Don’t Count on Empire’s Generals to Avert Its Doomed Wars
Don’t Count on Empire’s Generals to Avert Its Doomed Wars by Danny Sjursen for CheckPoint Asia
For the generals it’s their career interest first — national and army interest last
“The American military, especially at the senior ranks, is apt to let you down whenever courage or moral fortitude is needed most”
Poll after poll indicates that the only public institution Americans still trust is the military. Not Congress, not the presidency, not the Supreme Court, the church, or the media. Just the American war machine.
But perhaps that faith in the U.S. Armed Forces is misplaced. I got to thinking about this recently after I wrote articles calling for dissent among military leaders in order to stop what seems to be a likely forthcoming war with Iran. While I still believe that dissent in the ranks stands the best chance of galvanizing an apathetic public against an ill-advised, immoral conflict in the Persian Gulf, I also know its a pipe dream.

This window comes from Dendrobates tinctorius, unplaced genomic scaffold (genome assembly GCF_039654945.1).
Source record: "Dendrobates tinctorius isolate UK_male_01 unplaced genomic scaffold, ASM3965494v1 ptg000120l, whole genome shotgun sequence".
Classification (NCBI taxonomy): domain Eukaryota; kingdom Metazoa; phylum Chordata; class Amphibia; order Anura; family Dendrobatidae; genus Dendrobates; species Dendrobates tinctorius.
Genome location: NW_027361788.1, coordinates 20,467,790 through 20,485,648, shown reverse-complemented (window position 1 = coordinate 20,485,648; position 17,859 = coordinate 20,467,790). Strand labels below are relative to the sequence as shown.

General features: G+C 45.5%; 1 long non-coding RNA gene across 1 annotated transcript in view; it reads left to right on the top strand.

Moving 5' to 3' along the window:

These are company men, after all, obedient servants dedicated—no matter how much they protest otherwise—to career and promotion, as much or more than they are to the national interest.
The American military, especially at the senior ranks, is apt to let you down whenever courage or moral fortitude is needed most. In nearly 18 years of post-9/11 forever war, not a single general has resigned in specific opposition to what many of them knew to be unwinnable, unethical conflicts. Writing about the not-so-long-ago Vietnam War, former national security advisor H.R. McMaster, himself a problematic war on terror general, labeled in his book title such military acquiescence Dereliction of Duty. That it was, but so is the lack of moral courage and logical reasoning among McMaster and his peers who have submissively waged these endless wars in Americans’ name.
Think on it: of the some 18 general officers who have commanded the ill-fated, ongoing war in Afghanistan, each has optimistically promised not only that victory was possible, but that it was “around the corner” or a “light at the end of the tunnel.” All these generals needed, naturally, was more time and, of course, more resources. For the most part they’ve gotten it, billions in cash to throw away and thousands of American soldiers’ lives to waste.